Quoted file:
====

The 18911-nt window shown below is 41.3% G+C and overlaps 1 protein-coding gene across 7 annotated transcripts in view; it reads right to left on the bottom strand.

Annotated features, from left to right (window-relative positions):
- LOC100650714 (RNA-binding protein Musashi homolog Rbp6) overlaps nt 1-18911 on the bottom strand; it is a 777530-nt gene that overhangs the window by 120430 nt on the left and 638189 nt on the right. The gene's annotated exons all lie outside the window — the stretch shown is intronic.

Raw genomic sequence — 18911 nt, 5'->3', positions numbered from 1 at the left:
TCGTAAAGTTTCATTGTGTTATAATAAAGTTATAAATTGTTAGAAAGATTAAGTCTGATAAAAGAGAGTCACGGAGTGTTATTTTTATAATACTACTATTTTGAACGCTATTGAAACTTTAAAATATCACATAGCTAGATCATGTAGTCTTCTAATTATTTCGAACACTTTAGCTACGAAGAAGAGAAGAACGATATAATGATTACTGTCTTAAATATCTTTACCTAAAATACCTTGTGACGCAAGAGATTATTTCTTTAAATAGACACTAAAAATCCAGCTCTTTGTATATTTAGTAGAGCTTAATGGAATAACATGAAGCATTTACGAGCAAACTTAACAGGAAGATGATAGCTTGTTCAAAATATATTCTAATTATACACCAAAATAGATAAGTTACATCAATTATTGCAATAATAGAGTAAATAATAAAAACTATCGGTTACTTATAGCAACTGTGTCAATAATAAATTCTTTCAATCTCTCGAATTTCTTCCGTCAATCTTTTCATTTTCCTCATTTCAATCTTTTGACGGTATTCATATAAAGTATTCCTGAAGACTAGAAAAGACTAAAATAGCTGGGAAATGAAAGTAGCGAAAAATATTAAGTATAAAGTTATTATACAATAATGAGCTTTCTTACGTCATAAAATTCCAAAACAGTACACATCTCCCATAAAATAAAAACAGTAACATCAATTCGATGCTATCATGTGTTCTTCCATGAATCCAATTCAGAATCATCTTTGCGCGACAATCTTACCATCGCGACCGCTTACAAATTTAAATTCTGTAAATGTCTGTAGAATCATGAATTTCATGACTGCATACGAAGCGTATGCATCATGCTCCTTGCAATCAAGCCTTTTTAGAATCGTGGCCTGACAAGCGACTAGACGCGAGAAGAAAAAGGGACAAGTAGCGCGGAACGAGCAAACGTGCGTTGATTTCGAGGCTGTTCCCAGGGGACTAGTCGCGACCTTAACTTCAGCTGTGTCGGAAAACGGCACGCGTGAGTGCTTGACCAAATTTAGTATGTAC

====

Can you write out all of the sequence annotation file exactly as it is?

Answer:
The 18911-nt window shown below is 41.3% G+C and overlaps 1 protein-coding gene across 7 annotated transcripts in view; it reads right to left on the bottom strand.

Annotated features, from left to right (window-relative positions):
- LOC100650714 (RNA-binding protein Musashi homolog Rbp6) overlaps nt 1-18911 on the bottom strand; it is a 777530-nt gene that overhangs the window by 120430 nt on the left and 638189 nt on the right. The gene's annotated exons all lie outside the window — the stretch shown is intronic.

Raw genomic sequence — 18911 nt, 5'->3', positions numbered from 1 at the left:
TCGTAAAGTTTCATTGTGTTATAATAAAGTTATAAATTGTTAGAAAGATTAAGTCTGATAAAAGAGAGTCACGGAGTGTTATTTTTATAATACTACTATTTTGAACGCTATTGAAACTTTAAAATATCACATAGCTAGATCATGTAGTCTTCTAATTATTTCGAACACTTTAGCTACGAAGAAGAGAAGAACGATATAATGATTACTGTCTTAAATATCTTTACCTAAAATACCTTGTGACGCAAGAGATTATTTCTTTAAATAGACACTAAAAATCCAGCTCTTTGTATATTTAGTAGAGCTTAATGGAATAACATGAAGCATTTACGAGCAAACTTAACAGGAAGATGATAGCTTGTTCAAAATATATTCTAATTATACACCAAAATAGATAAGTTACATCAATTATTGCAATAATAGAGTAAATAATAAAAACTATCGGTTACTTATAGCAACTGTGTCAATAATAAATTCTTTCAATCTCTCGAATTTCTTCCGTCAATCTTTTCATTTTCCTCATTTCAATCTTTTGACGGTATTCATATAAAGTATTCCTGAAGACTAGAAAAGACTAAAATAGCTGGGAAATGAAAGTAGCGAAAAATATTAAGTATAAAGTTATTATACAATAATGAGCTTTCTTACGTCATAAAATTCCAAAACAGTACACATCTCCCATAAAATAAAAACAGTAACATCAATTCGATGCTATCATGTGTTCTTCCATGAATCCAATTCAGAATCATCTTTGCGCGACAATCTTACCATCGCGACCGCTTACAAATTTAAATTCTGTAAATGTCTGTAGAATCATGAATTTCATGACTGCATACGAAGCGTATGCATCATGCTCCTTGCAATCAAGCCTTTTTAGAATCGTGGCCTGACAAGCGACTAGACGCGAGAAGAAAAAGGGACAAGTAGCGCGGAACGAGCAAACGTGCGTTGATTTCGAGGCTGTTCCCAGGGGACTAGTCGCGACCTTAACTTCAGCTGTGTCGGAAAACGGCACGCGTGAGTGCTTGACCAAATTTAGTATGTAC